Where facts exceed curiosity, we end up relying on symbols and symbolic language that are weighted with emotional meaning that are detached from ideas, according to Walter Lippmann as described by Geoffrey Nunberg on On The Media this weekend.
I think you can see this fairly clearly with adolescents. When they lack the interest, motivation, curiosity and information they tend to resort to slogans and cliché’s instead of looking up information or making thoughtful, logical arguments.
It also may be a marker for cognitive development, though interestingly, in my experience, it seems that more abstract thinking leads to less use of symbology and more reasoning. Partly, I suspect, its because they’re also acquiring the language to express more complex ideas, but adolescent education needs to include lots of opportunities for logically taking apart symbols.
I’ve started a pattern in class that I’ve noticed students picking up with each other.
If someone says something like, “It was good,” I ask, “Why?”
If they say, “I liked it,” I say, “Because?”
Often the first answer is along the lines of, “Because it was good,” but persistence with the whys’ and becauses’ will usually lead to some actual information and ideas. Over time, the mining process gets easier as students come to expect it and realize what you’re aiming for.
They had just looked through all the civic buildings and zoning options before they took the outside option, so they started with SimCity’s basic introduction to urban planning concepts.
The group chose to locate their city on the ocean, with a river. Previously, when the class had looked up and down the U.S.’s eastern seaboard in Google Maps, we’d noticed that most of the bigger cities, like New York and Charleston were on or near estuaries. (We’d also noticed that most of the cities were protected by some sort of barrier from the direct influence of the oceans.)
This group gained some significant advantages over just playing the computer game because the sandbox model allowed them create features not built into the game.
In particular, they sculpted an earthen dam with a hydroelectric power plant, that was the centerpiece of their city.
By putting a dam across the estuary they could acquire both fresh water reservoir and hydroelectric power.
It’s probably not unfair to guess that the idea for the dam came primarily from our visit to the Pickwick Landing Hydroelectric Plant last year. I say so because the eight grader who came up with the idea was reminiscing about last year’s immersions for the rest of the day.
The decline and fall of Apocalypse.
The group did a great job, although they did site their landfill upstream of their reservoir. This became a problem because after they presented to the class they turned on the river. We relearned the biblical lesson about not building on the sand. This was not entirely unexpected though; the students had named the city Apocalypse.
The combination of computer simulation and physical model really worked well. So much so that two years from now, when I do this again, I think I’ll require at least one group to do the physical model. But it really worked for them to have at least seen the computer game so I’ll have to build that into the project too.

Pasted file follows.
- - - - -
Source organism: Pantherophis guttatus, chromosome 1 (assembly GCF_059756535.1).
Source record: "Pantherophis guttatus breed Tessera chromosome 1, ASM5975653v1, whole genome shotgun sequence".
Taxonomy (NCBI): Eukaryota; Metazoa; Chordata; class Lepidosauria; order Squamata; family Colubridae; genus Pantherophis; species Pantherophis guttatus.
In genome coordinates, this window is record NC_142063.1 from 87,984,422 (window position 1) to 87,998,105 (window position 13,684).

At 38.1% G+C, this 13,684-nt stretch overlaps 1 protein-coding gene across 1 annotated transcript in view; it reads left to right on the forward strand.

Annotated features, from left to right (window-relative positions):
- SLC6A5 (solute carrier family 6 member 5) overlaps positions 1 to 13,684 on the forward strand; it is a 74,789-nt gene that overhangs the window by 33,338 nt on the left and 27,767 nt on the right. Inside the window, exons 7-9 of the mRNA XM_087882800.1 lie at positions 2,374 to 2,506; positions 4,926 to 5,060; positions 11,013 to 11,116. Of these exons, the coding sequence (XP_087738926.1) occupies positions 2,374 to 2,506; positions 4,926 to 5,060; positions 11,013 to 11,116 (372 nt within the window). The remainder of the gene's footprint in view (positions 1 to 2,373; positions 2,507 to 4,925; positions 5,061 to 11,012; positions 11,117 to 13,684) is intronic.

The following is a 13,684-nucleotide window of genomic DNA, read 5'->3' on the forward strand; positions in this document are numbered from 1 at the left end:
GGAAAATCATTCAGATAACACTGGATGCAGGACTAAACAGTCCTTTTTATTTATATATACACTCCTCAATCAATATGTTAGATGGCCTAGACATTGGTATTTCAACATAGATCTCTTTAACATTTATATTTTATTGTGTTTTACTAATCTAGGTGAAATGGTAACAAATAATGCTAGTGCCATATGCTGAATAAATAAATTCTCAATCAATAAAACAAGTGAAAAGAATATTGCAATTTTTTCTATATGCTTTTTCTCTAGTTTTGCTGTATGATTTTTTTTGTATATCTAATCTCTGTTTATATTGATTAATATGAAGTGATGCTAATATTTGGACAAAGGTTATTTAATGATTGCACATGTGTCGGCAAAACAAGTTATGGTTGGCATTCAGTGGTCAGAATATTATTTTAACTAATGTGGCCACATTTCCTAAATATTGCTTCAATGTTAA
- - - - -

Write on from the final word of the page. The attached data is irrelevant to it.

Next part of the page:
I’m not terribly partial to the Island of Podiatry exercise where student produce a map of physiographic features, gulfs, archipelagos, plateaus and so on, starting with the outline of their feet. However, in considering alternatives I was thinking about how it could be made even more real, more tactile. My first thought was of having them sculpt the topography out of modeling clay, but then I realized that this would be a great use for our sandbox.
The weather’s cooled down a bit in the last week, but it should still be warm enough for students to want to be outside. All I’ll need to do is level the box (though this might be no small feat since it’s filled with sand), add about ten centimeters of water, and have them shape the island from their Island of Podiatry map. I’ll also probably need them to decide whose map they want to model.
DNA interactive is another great resource for studying the history of genetics and how we manipulate and use it today (recommended by the indispensable Anna Clarke). They have lesson plans and nice pages on the modern techniques used to work with DNA.
Image from the DNAi webpage on gel electrophoresis. Electrophoresis is a bit like chromatography which might make for a good demonstration.
I have not done much with genetic sequencing myself and I found the website interesting and informative. I have, however, written programs to get and work with the GenBank database, which is not that hard since they have some easy tools to work with. I would love to figure out how to get a sample sequenced and then run it through GenBank to identify it. It would so nicely integrate the curriculum, using a practical exercise to solve a problem (like what species are on the nature trail), while using the same tools and resources that scientists use, and tie wonderfully into the short stories in Mirable.